Creative insomnia
in Singapore

Choreographer Natalie Clark says she experienced 'creative insomnia' born of a flood of ideas while on a four-week Foundation/Creative New Zealand residency with T.H.E Dance Company in Singapore.
Natalie with dancers from The Human Expression 2nd Dance Company

Natalie: "The dancers themselves, though all Singaporean and of Chinese descent, were diverse people and movers with different qualities, ages and experiences."

I arrived in Singapore in the dark. Quite literally: it was midnight when I stepped out of the airport and felt the thick, muggy air in my lungs. I hadn’t slept on the plane; despite a dancer’s super ability to be comfortable in confined spaces, my body was restless with anticipation and a web of creative ideas yet to be spun out.
I knew immediately that the warm, smiling woman at arrivals was Athelyna, the M1 Contact Festival Manager. She laughed that I was travelling like a backpacker. I explained I would be wandering Europe in between my two periods with The Human Expression Second Dance Company: a four week creation period in May-June, and two weeks in July to put the show up into The Esplanade - an unusually designed theater affectionately known as Singapore’s ‘durian’ (a massive, green, spiky Asian fruit).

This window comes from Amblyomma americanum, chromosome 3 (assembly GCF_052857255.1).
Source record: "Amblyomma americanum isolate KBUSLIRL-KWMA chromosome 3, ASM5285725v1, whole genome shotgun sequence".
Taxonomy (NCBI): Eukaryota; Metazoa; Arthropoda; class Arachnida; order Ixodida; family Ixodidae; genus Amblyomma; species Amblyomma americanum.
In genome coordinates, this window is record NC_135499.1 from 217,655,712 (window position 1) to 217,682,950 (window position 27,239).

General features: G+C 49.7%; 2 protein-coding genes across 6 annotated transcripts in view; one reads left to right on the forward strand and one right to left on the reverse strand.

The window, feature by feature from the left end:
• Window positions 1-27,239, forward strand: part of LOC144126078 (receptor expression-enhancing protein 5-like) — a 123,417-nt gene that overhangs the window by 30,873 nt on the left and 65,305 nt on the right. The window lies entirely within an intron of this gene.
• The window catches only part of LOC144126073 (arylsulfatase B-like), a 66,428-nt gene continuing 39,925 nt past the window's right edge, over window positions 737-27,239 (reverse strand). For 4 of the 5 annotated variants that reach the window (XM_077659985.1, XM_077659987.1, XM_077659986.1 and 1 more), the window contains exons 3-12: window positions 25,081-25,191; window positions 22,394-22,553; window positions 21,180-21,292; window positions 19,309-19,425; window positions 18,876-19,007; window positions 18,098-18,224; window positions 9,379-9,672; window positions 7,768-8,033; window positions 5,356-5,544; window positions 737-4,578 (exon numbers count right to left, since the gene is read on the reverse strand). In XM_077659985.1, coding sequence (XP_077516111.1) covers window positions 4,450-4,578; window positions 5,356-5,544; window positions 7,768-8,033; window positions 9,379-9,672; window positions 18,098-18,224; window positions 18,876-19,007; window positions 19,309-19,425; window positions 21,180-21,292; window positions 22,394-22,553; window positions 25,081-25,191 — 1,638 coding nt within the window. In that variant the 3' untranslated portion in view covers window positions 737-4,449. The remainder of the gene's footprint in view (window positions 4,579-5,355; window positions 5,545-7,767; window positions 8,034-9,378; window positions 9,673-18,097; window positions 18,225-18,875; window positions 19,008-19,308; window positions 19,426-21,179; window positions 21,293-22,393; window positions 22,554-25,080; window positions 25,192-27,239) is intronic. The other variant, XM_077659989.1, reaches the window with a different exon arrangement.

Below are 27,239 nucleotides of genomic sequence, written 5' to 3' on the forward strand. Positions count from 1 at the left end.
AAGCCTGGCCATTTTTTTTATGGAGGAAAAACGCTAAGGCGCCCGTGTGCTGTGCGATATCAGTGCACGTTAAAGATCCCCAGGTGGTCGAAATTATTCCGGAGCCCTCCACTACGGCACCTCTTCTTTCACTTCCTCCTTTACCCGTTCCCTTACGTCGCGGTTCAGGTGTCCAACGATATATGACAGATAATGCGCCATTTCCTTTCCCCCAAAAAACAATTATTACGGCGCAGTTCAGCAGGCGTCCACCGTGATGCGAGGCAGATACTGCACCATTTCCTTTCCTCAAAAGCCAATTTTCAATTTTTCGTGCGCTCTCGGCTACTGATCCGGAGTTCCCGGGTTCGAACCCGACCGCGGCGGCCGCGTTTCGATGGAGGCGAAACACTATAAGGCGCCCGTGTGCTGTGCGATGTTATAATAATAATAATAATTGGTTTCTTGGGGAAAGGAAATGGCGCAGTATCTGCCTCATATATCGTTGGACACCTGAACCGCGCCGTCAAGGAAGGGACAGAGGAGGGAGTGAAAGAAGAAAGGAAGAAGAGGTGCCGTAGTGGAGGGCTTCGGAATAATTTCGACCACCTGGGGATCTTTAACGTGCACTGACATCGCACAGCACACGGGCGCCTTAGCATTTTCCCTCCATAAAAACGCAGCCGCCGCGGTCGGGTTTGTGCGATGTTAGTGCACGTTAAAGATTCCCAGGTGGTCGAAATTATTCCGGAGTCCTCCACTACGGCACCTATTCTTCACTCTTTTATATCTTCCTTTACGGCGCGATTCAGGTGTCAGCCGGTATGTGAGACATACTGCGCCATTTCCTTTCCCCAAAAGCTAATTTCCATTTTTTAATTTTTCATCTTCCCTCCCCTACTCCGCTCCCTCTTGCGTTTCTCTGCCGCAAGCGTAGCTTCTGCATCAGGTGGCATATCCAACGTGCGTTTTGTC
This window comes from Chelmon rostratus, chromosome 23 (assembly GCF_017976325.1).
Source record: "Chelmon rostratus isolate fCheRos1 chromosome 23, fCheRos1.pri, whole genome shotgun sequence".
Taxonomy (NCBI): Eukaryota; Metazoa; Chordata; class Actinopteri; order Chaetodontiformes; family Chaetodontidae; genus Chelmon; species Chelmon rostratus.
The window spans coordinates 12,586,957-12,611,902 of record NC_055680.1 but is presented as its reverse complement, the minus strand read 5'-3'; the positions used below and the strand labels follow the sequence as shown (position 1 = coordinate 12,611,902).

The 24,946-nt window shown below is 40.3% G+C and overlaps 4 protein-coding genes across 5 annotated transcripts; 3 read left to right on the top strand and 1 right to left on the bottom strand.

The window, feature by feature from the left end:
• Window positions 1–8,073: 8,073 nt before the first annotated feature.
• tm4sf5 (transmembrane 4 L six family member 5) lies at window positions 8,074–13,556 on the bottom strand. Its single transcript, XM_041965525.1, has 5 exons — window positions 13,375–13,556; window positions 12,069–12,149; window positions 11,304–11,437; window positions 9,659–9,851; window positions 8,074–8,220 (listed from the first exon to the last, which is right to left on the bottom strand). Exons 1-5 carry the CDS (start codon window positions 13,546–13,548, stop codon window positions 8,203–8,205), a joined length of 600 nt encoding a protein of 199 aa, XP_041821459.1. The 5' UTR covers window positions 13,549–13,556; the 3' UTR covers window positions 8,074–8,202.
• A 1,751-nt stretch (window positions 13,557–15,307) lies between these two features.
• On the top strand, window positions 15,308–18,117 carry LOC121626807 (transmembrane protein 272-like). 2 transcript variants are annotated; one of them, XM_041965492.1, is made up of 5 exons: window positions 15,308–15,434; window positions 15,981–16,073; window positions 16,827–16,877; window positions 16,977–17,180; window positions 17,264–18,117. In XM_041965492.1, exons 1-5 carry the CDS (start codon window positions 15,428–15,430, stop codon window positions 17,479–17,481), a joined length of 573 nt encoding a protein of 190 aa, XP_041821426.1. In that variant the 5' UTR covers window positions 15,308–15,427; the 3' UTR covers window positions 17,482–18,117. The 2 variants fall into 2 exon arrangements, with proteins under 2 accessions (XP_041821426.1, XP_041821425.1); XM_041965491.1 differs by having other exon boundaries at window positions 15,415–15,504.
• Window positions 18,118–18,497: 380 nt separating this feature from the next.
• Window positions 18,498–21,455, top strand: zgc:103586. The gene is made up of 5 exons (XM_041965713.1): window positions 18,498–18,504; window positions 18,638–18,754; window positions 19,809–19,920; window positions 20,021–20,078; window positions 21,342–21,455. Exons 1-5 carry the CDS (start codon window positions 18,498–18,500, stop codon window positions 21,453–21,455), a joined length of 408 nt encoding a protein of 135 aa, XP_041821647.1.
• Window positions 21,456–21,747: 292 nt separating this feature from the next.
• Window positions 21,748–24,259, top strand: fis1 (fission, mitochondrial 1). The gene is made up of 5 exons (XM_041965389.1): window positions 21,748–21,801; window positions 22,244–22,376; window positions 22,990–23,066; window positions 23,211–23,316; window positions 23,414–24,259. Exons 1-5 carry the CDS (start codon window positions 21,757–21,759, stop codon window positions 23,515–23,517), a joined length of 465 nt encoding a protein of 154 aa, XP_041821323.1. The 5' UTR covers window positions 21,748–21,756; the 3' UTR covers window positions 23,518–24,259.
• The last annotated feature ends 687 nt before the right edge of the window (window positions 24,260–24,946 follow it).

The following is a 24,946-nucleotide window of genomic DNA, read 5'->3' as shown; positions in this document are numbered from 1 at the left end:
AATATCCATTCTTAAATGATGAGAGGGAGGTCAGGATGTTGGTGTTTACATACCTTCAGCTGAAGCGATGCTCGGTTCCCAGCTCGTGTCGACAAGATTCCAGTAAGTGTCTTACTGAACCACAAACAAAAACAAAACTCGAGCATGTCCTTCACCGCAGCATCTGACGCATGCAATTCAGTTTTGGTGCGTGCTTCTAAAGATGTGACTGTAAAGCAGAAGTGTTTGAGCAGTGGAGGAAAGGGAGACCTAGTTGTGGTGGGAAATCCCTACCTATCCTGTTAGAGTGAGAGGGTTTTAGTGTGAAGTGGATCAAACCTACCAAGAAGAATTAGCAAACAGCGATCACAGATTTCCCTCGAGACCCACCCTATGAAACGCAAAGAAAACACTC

In some ways, Singapore is not unlike New Zealand. They’re both island countries and cultural melting pots; resilient nations that have undergone identity transformation and now have a very Western feel, despite their origins. Of course, there are also differences - the one that interested me most being the Chinese/Eastern lineage still so prominent in Singapore. These similarities and differences were starting points for my choreographic work, Transit.
Thinking about how people of different cultures come together, and increasing globalisation, I was interested in how a company of individuals might dance together as a single organism while retaining idiosyncratic energies. Breath was a significant starting point to embody these ideas, being the unifier within our own selves of mind and body, and a link from within our bodies to outside. Breath is also inherent to Eastern body-mind practices such as yoga and Buddhist meditation. Breath can be soft and calming, or it can be sharp such as an exhale of frustration.